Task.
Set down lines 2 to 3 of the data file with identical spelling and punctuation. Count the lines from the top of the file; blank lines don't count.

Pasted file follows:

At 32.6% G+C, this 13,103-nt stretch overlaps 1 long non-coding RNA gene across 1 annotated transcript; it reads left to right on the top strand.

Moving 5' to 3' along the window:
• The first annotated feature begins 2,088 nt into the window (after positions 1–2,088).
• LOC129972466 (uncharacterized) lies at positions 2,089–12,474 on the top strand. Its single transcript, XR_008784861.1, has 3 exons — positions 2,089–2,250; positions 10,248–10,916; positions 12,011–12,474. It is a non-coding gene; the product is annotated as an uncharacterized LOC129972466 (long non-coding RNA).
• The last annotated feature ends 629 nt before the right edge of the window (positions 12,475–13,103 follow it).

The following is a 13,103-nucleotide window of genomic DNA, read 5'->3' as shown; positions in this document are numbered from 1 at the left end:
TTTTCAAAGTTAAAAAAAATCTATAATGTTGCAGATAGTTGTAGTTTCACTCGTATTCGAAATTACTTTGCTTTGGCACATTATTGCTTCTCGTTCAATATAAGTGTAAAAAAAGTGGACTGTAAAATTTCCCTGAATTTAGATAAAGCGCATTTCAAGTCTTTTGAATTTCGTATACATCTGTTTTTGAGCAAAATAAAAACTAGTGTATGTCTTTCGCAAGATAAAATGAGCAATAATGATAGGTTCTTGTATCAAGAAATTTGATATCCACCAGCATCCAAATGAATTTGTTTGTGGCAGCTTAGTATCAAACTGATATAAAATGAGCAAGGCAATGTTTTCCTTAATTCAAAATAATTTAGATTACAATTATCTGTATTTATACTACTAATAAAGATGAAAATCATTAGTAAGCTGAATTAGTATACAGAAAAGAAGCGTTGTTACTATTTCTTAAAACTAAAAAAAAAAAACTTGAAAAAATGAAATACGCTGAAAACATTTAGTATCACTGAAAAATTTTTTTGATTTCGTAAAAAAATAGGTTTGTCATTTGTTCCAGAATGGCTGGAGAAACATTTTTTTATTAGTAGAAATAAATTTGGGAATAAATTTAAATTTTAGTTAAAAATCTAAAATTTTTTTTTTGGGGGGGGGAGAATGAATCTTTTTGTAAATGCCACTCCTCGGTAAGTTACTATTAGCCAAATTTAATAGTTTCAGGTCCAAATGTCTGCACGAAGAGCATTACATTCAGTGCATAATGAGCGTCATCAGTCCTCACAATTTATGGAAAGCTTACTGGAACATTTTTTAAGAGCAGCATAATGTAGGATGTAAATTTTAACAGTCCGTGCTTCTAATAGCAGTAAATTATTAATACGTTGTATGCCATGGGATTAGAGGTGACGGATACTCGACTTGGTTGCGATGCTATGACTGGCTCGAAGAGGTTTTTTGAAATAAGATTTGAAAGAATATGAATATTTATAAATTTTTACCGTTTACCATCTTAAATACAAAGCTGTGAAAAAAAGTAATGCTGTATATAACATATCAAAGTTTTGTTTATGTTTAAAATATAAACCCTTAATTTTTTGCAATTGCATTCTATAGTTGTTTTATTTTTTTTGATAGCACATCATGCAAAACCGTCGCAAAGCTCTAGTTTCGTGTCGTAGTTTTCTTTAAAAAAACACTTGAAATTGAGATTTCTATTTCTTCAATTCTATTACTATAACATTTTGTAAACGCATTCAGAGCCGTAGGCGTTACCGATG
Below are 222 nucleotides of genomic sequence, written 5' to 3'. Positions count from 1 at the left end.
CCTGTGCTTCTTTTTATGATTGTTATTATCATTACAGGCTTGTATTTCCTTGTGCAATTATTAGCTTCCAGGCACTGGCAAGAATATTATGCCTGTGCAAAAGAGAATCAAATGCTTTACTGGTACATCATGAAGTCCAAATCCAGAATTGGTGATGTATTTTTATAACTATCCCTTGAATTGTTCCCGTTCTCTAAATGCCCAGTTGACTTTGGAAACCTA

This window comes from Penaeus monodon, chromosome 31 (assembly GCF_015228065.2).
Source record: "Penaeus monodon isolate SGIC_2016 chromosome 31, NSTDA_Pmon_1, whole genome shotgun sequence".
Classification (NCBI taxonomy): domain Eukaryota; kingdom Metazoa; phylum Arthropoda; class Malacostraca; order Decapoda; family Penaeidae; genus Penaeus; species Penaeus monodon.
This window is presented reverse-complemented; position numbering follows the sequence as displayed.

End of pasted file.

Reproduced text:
Moving 5' to 3' along the window:
• The first annotated feature begins 2,088 nt into the window (after positions 1–2,088).